As NAIDOC Week celebrations begin across the country, Australians are proudly celebrating the history, culture and achievements of Aboriginal and
Torres Strait Islander people.
NAIDOC Week is a wonderful opportunity for children to engage with Indigenous culture, and one of the best ways to achieve this is through reading Indigenous stories.
A great place to discover new Indigenous stories is the Copyright Agency’s Reading Australia website that lists over 300 fantastic Australian books, including more than 60 titles that were written and/or illustrated by Indigenous creators.
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• Read books told from authentic Indigenous perspectives – The best way children can learn about Indigenous culture is directly from Indigenous people. Written by the Bardi Jaawi children themselves, Our World: Bardi Jaawi Life at Ardiyooloon is a vibrant and colourful book that welcomes readers into life in a remote Indigenous community.
• Teach children about history – There are a wide range of books that explore difficult but important aspects of Australian history, such as the Stolen Generation, in a sensitive way for children. We recommend Stolen Girl by Norma MacDonald which tells the fictionalised account of an Aboriginal girl taken from her family by the government and sent to children’s home.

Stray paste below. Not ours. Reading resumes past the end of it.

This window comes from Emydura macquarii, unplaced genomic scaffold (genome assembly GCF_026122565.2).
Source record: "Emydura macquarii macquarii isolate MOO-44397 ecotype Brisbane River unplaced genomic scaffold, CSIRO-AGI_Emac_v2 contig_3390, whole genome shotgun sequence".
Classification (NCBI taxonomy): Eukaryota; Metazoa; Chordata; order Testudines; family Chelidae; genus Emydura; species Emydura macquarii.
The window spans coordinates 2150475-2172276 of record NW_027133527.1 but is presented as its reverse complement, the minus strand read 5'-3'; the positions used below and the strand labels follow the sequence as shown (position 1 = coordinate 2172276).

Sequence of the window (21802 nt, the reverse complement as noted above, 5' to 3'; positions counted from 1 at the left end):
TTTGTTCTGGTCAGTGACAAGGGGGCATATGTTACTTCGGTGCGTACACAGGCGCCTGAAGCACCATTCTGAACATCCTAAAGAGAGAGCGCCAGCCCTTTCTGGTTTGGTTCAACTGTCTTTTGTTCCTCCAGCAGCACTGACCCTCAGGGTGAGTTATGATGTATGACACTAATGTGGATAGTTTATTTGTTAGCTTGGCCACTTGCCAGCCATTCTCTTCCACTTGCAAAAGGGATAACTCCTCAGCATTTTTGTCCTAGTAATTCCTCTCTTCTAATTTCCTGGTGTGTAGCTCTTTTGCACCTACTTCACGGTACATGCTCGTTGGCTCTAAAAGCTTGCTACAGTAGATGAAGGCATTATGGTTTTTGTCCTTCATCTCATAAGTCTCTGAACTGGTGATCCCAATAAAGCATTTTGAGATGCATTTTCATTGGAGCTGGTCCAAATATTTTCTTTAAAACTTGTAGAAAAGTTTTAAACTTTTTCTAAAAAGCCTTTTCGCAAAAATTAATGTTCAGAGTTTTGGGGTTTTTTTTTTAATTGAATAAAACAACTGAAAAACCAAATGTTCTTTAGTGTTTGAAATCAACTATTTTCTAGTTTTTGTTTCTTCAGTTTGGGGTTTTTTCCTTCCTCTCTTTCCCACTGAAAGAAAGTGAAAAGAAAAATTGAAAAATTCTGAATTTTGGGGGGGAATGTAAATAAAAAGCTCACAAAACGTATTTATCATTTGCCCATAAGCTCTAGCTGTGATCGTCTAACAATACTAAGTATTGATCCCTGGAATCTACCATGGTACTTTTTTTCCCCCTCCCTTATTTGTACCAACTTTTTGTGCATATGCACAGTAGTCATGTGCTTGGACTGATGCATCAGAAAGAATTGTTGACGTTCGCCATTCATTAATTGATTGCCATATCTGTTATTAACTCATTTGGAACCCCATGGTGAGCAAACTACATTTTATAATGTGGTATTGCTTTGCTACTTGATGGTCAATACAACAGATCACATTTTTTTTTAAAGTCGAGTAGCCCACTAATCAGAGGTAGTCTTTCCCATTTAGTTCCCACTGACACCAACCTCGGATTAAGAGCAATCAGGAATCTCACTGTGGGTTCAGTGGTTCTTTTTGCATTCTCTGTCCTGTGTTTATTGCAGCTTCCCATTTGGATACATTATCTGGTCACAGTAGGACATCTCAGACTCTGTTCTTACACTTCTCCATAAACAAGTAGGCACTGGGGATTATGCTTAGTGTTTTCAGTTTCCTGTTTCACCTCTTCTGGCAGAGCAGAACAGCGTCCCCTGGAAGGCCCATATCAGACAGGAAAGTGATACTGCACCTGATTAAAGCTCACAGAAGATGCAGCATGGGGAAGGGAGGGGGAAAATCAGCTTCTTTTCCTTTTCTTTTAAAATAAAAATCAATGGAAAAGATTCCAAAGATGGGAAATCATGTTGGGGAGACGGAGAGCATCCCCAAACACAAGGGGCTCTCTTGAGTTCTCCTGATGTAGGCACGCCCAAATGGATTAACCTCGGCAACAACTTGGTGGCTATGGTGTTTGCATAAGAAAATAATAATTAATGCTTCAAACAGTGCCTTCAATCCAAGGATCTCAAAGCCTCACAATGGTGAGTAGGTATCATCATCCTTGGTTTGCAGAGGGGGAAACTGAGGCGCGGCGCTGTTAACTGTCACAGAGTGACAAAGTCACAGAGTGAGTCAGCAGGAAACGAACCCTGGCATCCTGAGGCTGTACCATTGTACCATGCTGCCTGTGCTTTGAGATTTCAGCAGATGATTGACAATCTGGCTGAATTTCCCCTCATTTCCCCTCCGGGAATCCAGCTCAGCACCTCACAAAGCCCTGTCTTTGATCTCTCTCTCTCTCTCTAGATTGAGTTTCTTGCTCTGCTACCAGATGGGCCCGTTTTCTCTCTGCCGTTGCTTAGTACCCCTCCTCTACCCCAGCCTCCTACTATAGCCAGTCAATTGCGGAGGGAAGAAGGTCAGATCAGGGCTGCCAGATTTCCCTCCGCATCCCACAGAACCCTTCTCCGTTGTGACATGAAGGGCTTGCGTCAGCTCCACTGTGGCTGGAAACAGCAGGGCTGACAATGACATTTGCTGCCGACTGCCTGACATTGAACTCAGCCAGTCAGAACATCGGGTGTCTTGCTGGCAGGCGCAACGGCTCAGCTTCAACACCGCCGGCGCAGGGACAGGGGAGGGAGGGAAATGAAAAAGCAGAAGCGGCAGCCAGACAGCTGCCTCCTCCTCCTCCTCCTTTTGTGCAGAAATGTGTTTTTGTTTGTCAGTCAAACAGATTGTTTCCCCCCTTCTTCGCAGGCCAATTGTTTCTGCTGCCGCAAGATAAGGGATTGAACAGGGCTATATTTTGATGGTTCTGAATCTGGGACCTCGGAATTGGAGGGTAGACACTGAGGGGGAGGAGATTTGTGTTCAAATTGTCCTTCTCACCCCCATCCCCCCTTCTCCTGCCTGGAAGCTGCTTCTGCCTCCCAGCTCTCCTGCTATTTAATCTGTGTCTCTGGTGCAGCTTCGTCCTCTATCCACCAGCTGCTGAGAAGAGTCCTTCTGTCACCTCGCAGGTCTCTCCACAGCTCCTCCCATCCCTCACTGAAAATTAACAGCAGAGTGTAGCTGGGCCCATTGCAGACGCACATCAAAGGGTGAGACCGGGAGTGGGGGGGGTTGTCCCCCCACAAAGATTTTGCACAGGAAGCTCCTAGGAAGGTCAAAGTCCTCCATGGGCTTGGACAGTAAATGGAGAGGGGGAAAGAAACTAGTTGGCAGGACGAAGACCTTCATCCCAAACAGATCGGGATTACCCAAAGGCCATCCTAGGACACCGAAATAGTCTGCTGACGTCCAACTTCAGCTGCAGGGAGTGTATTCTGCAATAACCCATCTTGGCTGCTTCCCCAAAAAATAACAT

• Explore Dreaming stories – Dreaming stories are a crucial part of Indigenous culture and are a fun way for children to learn about the significance of Aboriginal traditions and beliefs. Classic picture books such as Dick Roughsey’s The Rainbow Serpent will spark children’s interest in these long-told stories of Indigenous culture.
• Get creative with colouring in – Help children explore Indigenous themes and native animals through Reading Australia’s colouring competition featuring a design from the much-loved children’s book The Lizard Gang.
There is no better time than NAIDOC Week to encourage children to learn more about the culture of our First Nations people.
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